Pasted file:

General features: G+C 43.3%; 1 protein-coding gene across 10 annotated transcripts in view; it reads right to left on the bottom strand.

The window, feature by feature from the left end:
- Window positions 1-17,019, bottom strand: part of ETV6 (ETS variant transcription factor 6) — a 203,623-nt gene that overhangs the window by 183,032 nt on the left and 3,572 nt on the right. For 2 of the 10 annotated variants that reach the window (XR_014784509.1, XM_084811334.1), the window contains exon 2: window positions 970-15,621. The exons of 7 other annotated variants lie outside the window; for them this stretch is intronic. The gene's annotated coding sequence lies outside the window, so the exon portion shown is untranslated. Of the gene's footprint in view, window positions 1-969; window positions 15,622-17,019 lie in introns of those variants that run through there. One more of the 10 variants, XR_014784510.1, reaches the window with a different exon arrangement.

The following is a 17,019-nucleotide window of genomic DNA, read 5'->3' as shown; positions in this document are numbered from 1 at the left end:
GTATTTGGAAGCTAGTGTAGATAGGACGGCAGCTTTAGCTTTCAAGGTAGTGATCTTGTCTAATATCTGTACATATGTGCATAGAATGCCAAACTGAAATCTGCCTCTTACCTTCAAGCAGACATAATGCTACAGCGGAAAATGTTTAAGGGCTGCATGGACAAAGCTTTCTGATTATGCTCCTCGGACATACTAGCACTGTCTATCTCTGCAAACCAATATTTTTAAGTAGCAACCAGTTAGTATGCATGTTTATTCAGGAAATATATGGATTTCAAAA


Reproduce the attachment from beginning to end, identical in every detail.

General features: G+C 43.3%; 1 protein-coding gene across 10 annotated transcripts in view; it reads right to left on the bottom strand.

The window, feature by feature from the left end:
- Window positions 1-17,019, bottom strand: part of ETV6 (ETS variant transcription factor 6) — a 203,623-nt gene that overhangs the window by 183,032 nt on the left and 3,572 nt on the right. For 2 of the 10 annotated variants that reach the window (XR_014784509.1, XM_084811334.1), the window contains exon 2: window positions 970-15,621. The exons of 7 other annotated variants lie outside the window; for them this stretch is intronic. The gene's annotated coding sequence lies outside the window, so the exon portion shown is untranslated. Of the gene's footprint in view, window positions 1-969; window positions 15,622-17,019 lie in introns of those variants that run through there. One more of the 10 variants, XR_014784510.1, reaches the window with a different exon arrangement.

The following is a 17,019-nucleotide window of genomic DNA, read 5'->3' as shown; positions in this document are numbered from 1 at the left end:
GTATTTGGAAGCTAGTGTAGATAGGACGGCAGCTTTAGCTTTCAAGGTAGTGATCTTGTCTAATATCTGTACATATGTGCATAGAATGCCAAACTGAAATCTGCCTCTTACCTTCAAGCAGACATAATGCTACAGCGGAAAATGTTTAAGGGCTGCATGGACAAAGCTTTCTGATTATGCTCCTCGGACATACTAGCACTGTCTATCTCTGCAAACCAATATTTTTAAGTAGCAACCAGTTAGTATGCATGTTTATTCAGGAAATATATGGATTTCAAAA